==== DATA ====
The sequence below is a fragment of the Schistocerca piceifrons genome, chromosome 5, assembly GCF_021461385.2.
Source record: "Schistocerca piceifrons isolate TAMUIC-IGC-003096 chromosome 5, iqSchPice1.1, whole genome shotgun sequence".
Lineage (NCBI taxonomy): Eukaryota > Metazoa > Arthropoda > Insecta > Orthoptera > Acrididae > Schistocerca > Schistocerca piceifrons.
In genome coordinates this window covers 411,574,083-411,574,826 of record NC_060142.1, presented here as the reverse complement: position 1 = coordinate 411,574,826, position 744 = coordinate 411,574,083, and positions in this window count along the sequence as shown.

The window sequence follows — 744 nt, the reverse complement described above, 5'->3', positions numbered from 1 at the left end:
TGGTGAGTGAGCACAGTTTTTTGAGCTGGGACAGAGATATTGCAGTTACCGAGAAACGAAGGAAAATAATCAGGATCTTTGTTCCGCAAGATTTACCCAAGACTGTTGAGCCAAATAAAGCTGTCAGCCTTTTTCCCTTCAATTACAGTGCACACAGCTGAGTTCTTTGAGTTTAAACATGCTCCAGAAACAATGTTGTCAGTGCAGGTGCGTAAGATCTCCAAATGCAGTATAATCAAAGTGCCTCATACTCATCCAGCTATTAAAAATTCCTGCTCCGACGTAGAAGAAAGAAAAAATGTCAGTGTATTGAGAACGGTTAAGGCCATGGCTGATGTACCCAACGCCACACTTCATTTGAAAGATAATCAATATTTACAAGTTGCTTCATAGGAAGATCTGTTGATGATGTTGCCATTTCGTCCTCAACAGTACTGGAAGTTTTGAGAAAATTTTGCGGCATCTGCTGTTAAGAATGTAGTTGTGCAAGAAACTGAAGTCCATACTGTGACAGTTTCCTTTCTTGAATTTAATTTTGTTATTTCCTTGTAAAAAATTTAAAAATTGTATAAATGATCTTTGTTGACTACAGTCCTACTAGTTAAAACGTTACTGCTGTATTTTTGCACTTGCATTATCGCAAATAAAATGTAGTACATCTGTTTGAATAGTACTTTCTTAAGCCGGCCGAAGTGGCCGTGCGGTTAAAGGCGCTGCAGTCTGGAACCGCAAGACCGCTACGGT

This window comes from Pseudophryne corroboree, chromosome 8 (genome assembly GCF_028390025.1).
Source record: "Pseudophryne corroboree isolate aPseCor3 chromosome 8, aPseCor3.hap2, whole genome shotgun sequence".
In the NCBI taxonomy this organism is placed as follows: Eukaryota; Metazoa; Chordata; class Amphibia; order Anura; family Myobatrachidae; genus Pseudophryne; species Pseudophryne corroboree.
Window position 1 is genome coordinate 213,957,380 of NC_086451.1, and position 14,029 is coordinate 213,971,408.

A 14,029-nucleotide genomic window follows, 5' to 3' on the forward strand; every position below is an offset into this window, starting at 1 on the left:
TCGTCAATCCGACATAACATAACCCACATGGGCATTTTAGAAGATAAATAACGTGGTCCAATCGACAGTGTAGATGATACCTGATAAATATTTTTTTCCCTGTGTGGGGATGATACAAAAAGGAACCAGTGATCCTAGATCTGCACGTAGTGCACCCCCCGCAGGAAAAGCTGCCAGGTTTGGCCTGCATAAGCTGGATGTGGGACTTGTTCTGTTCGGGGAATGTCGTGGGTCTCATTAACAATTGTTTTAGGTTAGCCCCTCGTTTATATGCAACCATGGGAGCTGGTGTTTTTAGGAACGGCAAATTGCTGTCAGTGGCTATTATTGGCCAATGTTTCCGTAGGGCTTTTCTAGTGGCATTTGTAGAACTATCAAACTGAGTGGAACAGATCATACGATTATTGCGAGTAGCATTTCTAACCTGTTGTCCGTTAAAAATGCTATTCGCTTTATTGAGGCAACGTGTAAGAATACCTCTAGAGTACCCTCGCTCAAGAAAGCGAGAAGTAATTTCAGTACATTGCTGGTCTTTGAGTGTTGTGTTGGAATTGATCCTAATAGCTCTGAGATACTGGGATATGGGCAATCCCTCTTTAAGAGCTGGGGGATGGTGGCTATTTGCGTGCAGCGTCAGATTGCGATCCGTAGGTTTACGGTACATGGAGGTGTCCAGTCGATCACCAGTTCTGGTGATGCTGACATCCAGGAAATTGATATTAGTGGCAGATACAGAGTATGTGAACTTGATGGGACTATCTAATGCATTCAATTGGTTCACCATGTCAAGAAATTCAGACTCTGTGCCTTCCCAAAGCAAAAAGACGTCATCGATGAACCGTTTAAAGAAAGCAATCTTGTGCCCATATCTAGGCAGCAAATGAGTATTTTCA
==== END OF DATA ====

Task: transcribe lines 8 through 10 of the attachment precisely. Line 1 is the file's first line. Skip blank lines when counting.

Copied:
Source record: "Pseudophryne corroboree isolate aPseCor3 chromosome 8, aPseCor3.hap2, whole genome shotgun sequence".
In the NCBI taxonomy this organism is placed as follows: Eukaryota; Metazoa; Chordata; class Amphibia; order Anura; family Myobatrachidae; genus Pseudophryne; species Pseudophryne corroboree.
Window position 1 is genome coordinate 213,957,380 of NC_086451.1, and position 14,029 is coordinate 213,971,408.